“Your Majesty permits me by the opening of the wireless telex station at Malabar, to direct this first telex to her Highest and to address the wish due to this fact. Where the Netherlands and Indonesia are directly and free of any foreign influences regarding telex connections. Both countries will be brought closer to each other. Governor General of Netherlands-Indie, Fock.”

I think we could understand the message, although I have some ‘rasing brows’ in the grammar :)

From the schedule, it is said that after confirming the acceptance of the message, YE90PK is supposed to wait for about 4 minutes. The note for this adds: “Here in the Netherlands the message will be handed over to the director of Staatsbosbeheer, Piet Winterman”. After that, PI90PCG sent “Hallo Bandung” again for three times and YE90PK answered that call. A moment later, as also written in the schedule, PI90PCG sent a message in bahasa Indonesia. Pak Asep was able to take the whole message perfectly. However, we want them to send it again just to be sure. I got the paper from Pak Asep. The message says :

“Badan Kehutanan Nasional Belanda yang bertempat tinggal di Radio Kootwijk, di tengah hutan Veluwe, ingin memberikan ucapan anda semoga sukses.”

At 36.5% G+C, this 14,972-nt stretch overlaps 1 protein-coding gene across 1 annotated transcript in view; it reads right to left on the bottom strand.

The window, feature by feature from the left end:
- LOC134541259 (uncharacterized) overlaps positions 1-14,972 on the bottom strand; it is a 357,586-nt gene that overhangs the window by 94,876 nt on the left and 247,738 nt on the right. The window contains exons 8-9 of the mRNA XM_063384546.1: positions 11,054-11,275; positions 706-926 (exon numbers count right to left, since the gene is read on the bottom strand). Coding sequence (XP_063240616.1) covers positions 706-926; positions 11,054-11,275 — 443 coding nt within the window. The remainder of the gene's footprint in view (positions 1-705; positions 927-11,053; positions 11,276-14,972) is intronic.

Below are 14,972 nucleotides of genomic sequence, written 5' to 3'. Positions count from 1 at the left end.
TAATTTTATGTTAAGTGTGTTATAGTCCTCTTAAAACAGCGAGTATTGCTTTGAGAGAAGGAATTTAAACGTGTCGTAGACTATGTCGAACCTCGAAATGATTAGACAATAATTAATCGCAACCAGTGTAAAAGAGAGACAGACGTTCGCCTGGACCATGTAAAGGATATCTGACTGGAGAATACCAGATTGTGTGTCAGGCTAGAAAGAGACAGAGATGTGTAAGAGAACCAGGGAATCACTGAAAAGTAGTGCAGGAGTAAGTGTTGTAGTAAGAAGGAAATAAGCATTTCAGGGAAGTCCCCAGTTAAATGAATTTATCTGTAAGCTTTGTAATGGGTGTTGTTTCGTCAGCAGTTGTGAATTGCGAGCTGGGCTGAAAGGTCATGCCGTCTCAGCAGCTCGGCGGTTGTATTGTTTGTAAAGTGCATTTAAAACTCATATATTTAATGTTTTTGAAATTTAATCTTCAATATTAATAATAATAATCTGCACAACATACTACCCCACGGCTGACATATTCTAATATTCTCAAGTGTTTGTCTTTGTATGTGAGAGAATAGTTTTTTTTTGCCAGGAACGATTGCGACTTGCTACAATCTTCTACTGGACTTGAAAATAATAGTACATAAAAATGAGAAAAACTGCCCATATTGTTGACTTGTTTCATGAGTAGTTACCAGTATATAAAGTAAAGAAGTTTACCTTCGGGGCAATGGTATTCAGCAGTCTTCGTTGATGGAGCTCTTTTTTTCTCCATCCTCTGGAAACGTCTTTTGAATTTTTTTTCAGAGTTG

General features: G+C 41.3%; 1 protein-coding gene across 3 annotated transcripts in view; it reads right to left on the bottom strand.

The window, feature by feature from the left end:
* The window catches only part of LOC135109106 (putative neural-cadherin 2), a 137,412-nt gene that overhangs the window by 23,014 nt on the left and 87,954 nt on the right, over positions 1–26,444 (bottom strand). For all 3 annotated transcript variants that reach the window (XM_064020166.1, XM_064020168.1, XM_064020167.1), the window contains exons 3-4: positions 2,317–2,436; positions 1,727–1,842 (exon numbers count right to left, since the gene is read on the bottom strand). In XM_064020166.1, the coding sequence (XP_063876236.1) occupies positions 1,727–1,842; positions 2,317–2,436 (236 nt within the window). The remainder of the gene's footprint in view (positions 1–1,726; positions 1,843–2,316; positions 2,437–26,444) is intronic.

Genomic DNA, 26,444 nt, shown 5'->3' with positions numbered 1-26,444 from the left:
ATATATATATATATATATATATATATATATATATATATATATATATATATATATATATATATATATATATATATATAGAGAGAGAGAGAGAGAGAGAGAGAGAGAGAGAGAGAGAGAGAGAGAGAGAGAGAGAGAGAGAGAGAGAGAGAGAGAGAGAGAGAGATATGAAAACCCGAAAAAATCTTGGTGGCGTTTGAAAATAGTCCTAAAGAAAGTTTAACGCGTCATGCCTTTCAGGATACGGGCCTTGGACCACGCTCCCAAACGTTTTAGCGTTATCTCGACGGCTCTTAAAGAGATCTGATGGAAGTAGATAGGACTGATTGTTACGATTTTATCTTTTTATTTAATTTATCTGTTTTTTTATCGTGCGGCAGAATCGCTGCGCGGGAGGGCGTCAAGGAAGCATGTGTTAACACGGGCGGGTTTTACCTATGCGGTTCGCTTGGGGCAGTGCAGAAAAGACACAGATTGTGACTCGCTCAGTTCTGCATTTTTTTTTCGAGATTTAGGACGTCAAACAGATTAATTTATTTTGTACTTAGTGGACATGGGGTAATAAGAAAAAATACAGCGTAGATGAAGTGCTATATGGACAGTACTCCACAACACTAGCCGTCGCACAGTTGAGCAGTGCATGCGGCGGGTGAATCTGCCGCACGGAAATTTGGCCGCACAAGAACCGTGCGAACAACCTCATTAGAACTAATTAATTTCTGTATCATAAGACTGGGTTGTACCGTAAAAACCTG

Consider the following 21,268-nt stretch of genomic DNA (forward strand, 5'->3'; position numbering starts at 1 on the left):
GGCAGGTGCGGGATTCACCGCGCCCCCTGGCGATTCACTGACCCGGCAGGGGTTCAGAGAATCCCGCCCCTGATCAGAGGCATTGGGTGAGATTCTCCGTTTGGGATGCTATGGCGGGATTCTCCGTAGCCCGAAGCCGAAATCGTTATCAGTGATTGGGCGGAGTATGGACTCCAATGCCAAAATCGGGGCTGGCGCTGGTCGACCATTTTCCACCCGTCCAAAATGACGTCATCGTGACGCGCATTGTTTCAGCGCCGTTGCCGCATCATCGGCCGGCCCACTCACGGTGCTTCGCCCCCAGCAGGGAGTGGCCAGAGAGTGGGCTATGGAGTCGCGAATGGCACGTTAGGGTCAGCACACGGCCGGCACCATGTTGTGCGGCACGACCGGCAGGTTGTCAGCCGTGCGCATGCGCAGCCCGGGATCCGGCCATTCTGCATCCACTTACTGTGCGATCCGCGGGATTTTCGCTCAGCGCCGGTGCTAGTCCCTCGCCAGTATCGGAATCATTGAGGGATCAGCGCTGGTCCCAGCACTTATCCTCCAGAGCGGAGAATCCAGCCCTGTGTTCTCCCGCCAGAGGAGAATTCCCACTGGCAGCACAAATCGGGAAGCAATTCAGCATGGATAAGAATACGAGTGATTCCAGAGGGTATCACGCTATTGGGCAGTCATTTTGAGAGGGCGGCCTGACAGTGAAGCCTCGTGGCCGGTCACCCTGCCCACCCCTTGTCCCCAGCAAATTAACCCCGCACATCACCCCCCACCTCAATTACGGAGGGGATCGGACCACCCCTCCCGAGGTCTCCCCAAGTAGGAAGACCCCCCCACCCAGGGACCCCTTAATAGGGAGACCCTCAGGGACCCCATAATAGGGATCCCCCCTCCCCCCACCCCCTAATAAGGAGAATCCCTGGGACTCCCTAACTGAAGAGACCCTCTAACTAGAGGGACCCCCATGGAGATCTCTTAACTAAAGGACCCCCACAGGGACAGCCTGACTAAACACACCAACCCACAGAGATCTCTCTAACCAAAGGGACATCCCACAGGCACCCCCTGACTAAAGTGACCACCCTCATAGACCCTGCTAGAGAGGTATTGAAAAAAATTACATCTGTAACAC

Confirmation of the message acceptance was sent again. Then the communication ended. As we knew that we managed to do all this, we roared in happiness. It was a success! We congratulated each other, and Pak Asep, YB1KIZ, was the man of the day. (His hand was cold when I made the handshake).

This collage should give you a picture of the sacred moments :


Later on, Pak Asep told us that initially the quality of acceptance as reported by PI90PCG was not 5-9-9. Instead, it was 5-5-9. Then the signal from Kootwijk got bigger. It could be that they boosted the power, beamed the antenna, or both. After that, what was sent by YE90PK was taken as 5-9-9.

OK, the ceremonial event was done, but the Special Call  was started again in three modes (voice, cw and RTTY) until 7 AM the next day, after which the Special Call from YE90PK was closed. When I write this report, I know from Agus that the total amount of stations logged was about 3000 (mixed in that three modes).

That’s the best that I could remember about the third, the last, day of the Special Call there in Gunung Puntang. I wonder what the story is at the other side in Kootwijk.